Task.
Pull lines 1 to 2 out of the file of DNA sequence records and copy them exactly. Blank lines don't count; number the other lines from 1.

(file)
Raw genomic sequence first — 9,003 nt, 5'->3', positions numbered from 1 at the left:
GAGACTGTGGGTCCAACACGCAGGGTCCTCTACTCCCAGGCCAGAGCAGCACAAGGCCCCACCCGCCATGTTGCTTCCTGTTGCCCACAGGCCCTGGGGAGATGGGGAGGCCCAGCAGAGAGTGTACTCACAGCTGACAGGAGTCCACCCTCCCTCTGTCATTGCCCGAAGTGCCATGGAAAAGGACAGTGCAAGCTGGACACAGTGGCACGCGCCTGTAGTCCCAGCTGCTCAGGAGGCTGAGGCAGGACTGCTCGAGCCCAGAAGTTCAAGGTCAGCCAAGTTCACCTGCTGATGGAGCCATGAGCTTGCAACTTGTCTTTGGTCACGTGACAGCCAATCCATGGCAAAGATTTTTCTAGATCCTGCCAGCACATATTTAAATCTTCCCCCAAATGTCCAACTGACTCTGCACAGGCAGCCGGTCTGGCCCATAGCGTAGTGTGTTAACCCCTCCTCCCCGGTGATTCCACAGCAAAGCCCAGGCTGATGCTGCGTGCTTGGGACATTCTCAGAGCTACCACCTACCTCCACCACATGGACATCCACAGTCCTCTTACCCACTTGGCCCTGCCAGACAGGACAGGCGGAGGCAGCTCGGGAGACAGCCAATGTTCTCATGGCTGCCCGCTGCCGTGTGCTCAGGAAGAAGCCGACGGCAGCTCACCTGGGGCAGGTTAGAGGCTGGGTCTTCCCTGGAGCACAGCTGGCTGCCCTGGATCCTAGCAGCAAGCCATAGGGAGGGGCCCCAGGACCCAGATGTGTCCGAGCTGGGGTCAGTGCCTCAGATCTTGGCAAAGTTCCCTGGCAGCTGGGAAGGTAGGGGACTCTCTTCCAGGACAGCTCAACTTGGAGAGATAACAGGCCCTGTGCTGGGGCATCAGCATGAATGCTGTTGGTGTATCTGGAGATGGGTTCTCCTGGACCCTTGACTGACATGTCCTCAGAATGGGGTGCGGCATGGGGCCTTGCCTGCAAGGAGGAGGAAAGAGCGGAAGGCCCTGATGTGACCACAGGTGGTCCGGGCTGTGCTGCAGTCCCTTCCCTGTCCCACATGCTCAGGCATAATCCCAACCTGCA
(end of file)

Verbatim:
Raw genomic sequence first — 9,003 nt, 5'->3', positions numbered from 1 at the left:
GAGACTGTGGGTCCAACACGCAGGGTCCTCTACTCCCAGGCCAGAGCAGCACAAGGCCCCACCCGCCATGTTGCTTCCTGTTGCCCACAGGCCCTGGGGAGATGGGGAGGCCCAGCAGAGAGTGTACTCACAGCTGACAGGAGTCCACCCTCCCTCTGTCATTGCCCGAAGTGCCATGGAAAAGGACAGTGCAAGCTGGACACAGTGGCACGCGCCTGTAGTCCCAGCTGCTCAGGAGGCTGAGGCAGGACTGCTCGAGCCCAGAAGTTCAAGGTCAGCCAAGTTCACCTGCTGATGGAGCCATGAGCTTGCAACTTGTCTTTGGTCACGTGACAGCCAATCCATGGCAAAGATTTTTCTAGATCCTGCCAGCACATATTTAAATCTTCCCCCAAATGTCCAACTGACTCTGCACAGGCAGCCGGTCTGGCCCATAGCGTAGTGTGTTAACCCCTCCTCCCCGGTGATTCCACAGCAAAGCCCAGGCTGATGCTGCGTGCTTGGGACATTCTCAGAGCTACCACCTACCTCCACCACATGGACATCCACAGTCCTCTTACCCACTTGGCCCTGCCAGACAGGACAGGCGGAGGCAGCTCGGGAGACAGCCAATGTTCTCATGGCTGCCCGCTGCCGTGTGCTCAGGAAGAAGCCGACGGCAGCTCACCTGGGGCAGGTTAGAGGCTGGGTCTTCCCTGGAGCACAGCTGGCTGCCCTGGATCCTAGCAGCAAGCCATAGGGAGGGGCCCCAGGACCCAGATGTGTCCGAGCTGGGGTCAGTGCCTCAGATCTTGGCAAAGTTCCCTGGCAGCTGGGAAGGTAGGGGACTCTCTTCCAGGACAGCTCAACTTGGAGAGATAACAGGCCCTGTGCTGGGGCATCAGCATGAATGCTGTTGGTGTATCTGGAGATGGGTTCTCCTGGACCCTTGACTGACATGTCCTCAGAATGGGGTGCGGCATGGGGCCTTGCCTGCAAGGAGGAGGAAAGAGCGGAAGGCCCTGATGTGACCACAGGTGGTCCGGGCTGTGCTGCAGTCCCTTCCCTGTCCCACATGCTCAGGCATAATCCCAACCTGCA